*Let me preface this by letting everyone who didn’t already know that I am a Mets fan.
I had tickets to tonight’s game at Shea Stadium between the Mets and the Reds. The weather in New York City has been rainy, windy and basically hideous since early this morning; for much of the day, there was a debate between myself and my fiancee as to what our course of action would be if the Mets actually tried to play tonight’s game. Repeated glances out the window and our experiences when we ran several errands today led us to the conclusion that there was no logical way the Mets would even consider playing this game tonight.
It is my understanding that the decision as to whether or not to attempt to start the game lies in the hands of the home team until the lineup cards are exchanged at home plate; at that point, the game belongs to the umpiring crew. (Any reader can correct me if I’m wrong.) The weather predicated that the game should have been canceled by 4:00 at the earliest and 5:00 at the latest. I continually called the “RAIN” number on the back of the ticket to listen to the same recorded message again and again telling me that tonight’s game between the Mets and the Reds was scheduled to be played at 7:10 PM. It then suggested that I listen to 66 WFAN in New York for continuous updates regarding the game. I did so, still wondering how they were even considering starting a game like this when every weather report was suggesting that the rain was going to continue (along with strong winds and cold air) until past midnight.
On The Mike and the Mad Dog radio show, hosts Mike Francesa and Christopher Russo reacted with thinly disguised incredulity that the Mets were going forward with the farce of trying to play the game given the circumstances. Francesa postulated (correctly in my view) that the Mets didn’t want to have to play a split doubleheader; lose the gate for tonight’s game and risk a diminished number of fans attending the first or second half of said doubleheader. (I even tried to call WFAN to ask them if they had any idea as to what the Mets were planning; when there was no busy signal, the phone rang, rang and rang some more, leading me to wonder where the interns were; aren’t they there to answer the phones?) The Mets self-centered greed in this situation made me embarrassed to be a fan of the team.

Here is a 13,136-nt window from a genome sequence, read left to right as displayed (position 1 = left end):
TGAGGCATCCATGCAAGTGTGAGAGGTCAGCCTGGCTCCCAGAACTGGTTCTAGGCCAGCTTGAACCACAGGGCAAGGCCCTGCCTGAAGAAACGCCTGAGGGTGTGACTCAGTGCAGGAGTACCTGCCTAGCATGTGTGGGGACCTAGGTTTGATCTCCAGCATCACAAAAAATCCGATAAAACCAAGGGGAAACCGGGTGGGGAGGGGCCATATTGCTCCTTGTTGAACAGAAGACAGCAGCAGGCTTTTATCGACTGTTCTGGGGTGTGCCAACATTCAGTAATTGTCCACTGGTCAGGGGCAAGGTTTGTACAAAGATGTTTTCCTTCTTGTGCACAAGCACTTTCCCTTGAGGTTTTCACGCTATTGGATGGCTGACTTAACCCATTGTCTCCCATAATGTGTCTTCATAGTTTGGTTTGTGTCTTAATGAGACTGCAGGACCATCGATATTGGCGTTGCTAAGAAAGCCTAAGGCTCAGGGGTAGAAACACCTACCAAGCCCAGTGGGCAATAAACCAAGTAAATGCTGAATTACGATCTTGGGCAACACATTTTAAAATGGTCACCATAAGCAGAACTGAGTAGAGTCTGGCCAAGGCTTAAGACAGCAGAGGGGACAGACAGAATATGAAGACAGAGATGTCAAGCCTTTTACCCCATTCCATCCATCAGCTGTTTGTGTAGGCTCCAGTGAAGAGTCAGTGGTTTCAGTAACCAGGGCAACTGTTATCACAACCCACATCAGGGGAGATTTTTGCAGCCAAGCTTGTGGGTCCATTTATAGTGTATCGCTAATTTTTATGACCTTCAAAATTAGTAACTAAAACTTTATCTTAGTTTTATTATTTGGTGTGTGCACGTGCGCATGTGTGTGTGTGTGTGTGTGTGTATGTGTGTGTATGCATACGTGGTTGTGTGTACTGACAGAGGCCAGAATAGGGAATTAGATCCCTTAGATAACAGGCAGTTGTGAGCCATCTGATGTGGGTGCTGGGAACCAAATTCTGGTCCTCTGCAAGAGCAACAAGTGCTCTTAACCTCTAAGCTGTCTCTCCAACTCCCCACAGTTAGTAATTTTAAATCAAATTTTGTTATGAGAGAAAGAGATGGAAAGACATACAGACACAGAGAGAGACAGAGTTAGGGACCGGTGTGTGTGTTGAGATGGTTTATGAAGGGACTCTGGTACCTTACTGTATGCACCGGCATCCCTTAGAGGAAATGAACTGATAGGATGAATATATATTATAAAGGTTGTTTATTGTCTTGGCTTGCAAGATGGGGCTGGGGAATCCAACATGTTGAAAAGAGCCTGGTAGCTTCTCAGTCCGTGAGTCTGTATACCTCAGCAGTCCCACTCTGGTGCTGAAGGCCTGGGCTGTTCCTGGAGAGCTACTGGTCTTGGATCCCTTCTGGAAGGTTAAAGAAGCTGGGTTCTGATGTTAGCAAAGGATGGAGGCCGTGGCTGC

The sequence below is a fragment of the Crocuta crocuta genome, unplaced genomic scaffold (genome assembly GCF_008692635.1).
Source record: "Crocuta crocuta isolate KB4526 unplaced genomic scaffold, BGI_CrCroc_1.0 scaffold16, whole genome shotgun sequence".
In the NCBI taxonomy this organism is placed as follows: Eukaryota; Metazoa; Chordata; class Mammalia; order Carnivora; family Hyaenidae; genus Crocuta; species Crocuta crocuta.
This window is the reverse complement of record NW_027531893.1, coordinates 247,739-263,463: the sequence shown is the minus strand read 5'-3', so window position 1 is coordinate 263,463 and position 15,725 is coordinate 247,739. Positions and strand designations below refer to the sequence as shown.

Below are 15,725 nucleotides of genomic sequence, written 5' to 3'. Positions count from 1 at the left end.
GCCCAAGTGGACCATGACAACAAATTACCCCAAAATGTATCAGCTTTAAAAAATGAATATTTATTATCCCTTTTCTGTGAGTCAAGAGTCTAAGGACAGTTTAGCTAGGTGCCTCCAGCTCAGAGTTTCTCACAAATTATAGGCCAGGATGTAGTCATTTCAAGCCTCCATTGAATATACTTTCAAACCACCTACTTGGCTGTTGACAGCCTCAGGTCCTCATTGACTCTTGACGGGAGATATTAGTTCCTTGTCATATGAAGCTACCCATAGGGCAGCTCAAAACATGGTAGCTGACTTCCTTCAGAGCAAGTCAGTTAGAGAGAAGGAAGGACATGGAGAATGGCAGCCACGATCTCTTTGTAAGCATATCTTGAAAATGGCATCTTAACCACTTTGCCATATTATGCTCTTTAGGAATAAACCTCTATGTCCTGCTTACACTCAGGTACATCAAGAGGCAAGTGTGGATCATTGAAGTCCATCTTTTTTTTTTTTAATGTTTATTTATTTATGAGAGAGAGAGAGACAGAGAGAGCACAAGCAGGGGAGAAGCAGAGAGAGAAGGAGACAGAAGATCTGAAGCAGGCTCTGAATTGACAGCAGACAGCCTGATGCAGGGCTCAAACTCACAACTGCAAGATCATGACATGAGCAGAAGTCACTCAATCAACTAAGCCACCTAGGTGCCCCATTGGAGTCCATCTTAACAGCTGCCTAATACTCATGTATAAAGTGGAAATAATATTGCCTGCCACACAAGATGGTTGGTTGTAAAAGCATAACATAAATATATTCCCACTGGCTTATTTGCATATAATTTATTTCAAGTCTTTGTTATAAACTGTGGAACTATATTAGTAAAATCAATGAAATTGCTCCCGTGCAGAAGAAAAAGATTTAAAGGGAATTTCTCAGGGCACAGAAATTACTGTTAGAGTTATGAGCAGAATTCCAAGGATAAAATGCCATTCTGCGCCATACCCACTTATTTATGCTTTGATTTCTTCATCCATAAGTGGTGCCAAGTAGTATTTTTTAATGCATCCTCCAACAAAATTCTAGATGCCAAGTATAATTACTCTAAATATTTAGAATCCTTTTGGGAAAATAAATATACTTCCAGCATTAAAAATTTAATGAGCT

Where is the fan-friendliness that is supposed to be present? Where is the concern? Was it necessary to even make it a consideration for people who had paid for their tickets to drive or take mass transit all the way out to Shea Stadium to sit in the rain for several hours despite the absurdity of the idea given the weather situation? I like to think I’m a bright enough guy and my fiancee is extremely smart, but we were sitting here considering whether or not to take the drive on the rain-soaked Gowanus Expressway, along the Brooklyn-Queens Expressway, over the Kocziusko Bridge and to Shea Stadium to pay for parking to receive the privilege of sitting with the other Mets fans who wanted to watch their team play, hear that first pitch was scheduled for 8:30 PM, then suddenly be told that the game was postponed and tickets would be honored for the second game of a split doubleheader scheduled for Saturday night. It was a decision that I did not take lightly when we chose not to go.
Never mind the money that would have been spent for the ride, parking and whatever ridiculously overpriced food items a fan would have purchased (without a refund or even a “thanks for coming”); it was literally dangerous to be out on the road tonight with the weather as inclement as it’s been. Do they even think of their fans in a situation such as this? There was the very real possibility that I would have to kiss the money I spent on the tickets to see my team go flying out the window, completely wasted, because the Mets were so adamant of playing tonight’s game regardless of the forecast or ancillary occurrences that may happen due to the resistance to doing what was right and canceling the game at a decent time so people wouldn’t have been put in that position. Other teams would have given rain checks to fans that didn’t come to the game even if the game was played; it saddens me to wonder whether the Mets would have done a similar thing for their fans, but given the disgusting display of selfishness in forcing some fans to come to the park when the front office had to know that getting the game in was exceedingly unlikely is selfish, corporate greed at its worst. It’s offensive that they even went to such lengths for one game over the comfort and safety of their fans; but they did and the entire Mets organization should be ashamed.